There were plenty of occasions where I found myself running along platforms located at the top of the screen, only to find myself in uncharted territory, with no way to see what was below me. The only way forward is to take a leap of faith into the unknown, praying that there’s not gaping chasm or fire pit underneath (which there invariably is), turning some levels into a case of trial and error than actual skill.

Even if you can work out where solid ground is located, there’s a good chance you’ll land right in front of a patrolling enemy still outside the visible play area, which proceeds to cannon straight into you before have sufficient chance to react.

Despite the game’s apparent similarity to Super Mario Bros., the end result is something more cautionary and slower paced than Nintendo’s parkour plumber; not necessarily a bad thing, but it does take a little while to train yourself to assess the situation before pressing on, rather than trying to blast through levels in super-quick time.

Fortunately, the developers have included a number of features that help to mitigate some of these frustrations, including mid-level checkpoints, unlimited continues, plus an excellent password system, which awards a code to the player each time they manage to beat a level. The game still offers a substantial challenge, but these quality-of-life improvements help make the game accessible to more casual players as well.

In bringing this review to a conclusion, it’s impossible not to be impressed with Pets Rescue. Not only is the game a a testament to the abilities of +4 All Stars, it’s also a loving tribute to a pair of machines that, for many, would be the first home computers experienced by an entire generation of video games fans. I myself owned a Plus/4 back in the mists of time, but I’d never have considered something like Pets Rescue even remotely possible.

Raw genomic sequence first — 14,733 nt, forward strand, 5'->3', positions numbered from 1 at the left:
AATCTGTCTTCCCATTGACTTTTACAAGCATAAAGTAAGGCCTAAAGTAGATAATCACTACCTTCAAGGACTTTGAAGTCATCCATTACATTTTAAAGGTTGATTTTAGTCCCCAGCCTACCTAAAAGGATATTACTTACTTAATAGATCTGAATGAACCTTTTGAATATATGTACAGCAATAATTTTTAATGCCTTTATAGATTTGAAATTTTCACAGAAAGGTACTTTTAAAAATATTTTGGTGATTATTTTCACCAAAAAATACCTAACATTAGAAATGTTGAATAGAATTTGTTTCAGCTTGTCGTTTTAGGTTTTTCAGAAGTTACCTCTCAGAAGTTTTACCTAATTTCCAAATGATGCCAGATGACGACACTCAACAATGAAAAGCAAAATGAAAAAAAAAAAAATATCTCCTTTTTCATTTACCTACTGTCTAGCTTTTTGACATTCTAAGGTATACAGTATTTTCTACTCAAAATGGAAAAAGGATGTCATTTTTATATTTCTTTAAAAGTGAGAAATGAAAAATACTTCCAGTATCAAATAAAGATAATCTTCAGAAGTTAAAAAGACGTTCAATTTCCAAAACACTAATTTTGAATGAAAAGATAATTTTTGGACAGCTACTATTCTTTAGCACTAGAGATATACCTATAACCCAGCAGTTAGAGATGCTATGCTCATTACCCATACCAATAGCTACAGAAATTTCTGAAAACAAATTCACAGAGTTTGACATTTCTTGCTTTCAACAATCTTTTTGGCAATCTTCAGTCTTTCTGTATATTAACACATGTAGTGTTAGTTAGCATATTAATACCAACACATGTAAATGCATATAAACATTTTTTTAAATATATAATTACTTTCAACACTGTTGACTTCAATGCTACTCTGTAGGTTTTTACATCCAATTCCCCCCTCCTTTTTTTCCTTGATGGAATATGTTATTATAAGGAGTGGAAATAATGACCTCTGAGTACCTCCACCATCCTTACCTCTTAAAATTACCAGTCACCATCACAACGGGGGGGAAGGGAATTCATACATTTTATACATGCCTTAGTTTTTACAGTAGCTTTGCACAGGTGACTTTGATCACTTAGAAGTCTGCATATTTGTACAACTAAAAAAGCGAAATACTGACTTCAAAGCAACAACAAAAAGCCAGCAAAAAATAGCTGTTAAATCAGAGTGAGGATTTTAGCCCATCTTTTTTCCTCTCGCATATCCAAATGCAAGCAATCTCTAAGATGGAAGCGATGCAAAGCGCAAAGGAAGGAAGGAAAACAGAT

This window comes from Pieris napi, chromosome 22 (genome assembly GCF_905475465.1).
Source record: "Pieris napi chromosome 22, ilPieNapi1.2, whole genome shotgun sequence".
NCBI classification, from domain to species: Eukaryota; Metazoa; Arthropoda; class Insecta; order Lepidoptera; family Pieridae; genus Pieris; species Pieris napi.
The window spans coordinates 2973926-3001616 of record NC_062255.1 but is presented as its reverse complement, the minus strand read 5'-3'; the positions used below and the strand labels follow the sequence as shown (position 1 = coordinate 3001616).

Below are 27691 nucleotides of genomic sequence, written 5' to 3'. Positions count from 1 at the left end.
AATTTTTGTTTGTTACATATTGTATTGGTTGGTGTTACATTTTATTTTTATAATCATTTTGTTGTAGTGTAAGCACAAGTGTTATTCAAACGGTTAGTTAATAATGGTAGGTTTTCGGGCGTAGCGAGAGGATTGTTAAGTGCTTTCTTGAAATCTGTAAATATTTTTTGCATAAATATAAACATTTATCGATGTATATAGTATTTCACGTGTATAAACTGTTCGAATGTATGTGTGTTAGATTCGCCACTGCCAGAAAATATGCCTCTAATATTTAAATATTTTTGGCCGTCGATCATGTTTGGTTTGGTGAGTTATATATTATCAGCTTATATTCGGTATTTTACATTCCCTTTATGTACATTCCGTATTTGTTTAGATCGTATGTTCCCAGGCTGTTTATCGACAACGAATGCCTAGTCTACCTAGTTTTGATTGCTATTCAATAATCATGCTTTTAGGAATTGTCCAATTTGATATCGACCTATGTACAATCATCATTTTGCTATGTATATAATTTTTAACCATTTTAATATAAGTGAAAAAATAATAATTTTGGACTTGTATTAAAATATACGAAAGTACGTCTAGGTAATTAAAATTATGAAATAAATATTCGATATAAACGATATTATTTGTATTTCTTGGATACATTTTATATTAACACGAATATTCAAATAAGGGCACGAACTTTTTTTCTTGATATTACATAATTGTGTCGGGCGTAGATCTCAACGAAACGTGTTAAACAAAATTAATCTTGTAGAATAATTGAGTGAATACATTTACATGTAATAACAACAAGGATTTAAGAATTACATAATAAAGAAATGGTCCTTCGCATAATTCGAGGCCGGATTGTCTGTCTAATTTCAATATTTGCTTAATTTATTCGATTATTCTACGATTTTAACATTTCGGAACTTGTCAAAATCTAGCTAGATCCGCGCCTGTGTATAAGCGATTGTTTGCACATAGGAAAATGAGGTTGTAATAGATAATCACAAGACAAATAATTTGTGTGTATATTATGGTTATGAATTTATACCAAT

And while Sam’s Journey might have wowed the 8-bit crowd a couple of years back when it launched on C64, the limited hardware of the C16 and Plus/4 platforms mean that, in many regards, Pets Rescue is an even greater achievement.

It might not be perfect, but it goes right to the top of the pile as one the best – if not THE best – games for the system, and demonstrates that, in the right hands, both C16 and Plus/4 are capable of some truly remarkable things – highly recommended!

Download: Pets Rescue
Plus/4 World: Pets Rescue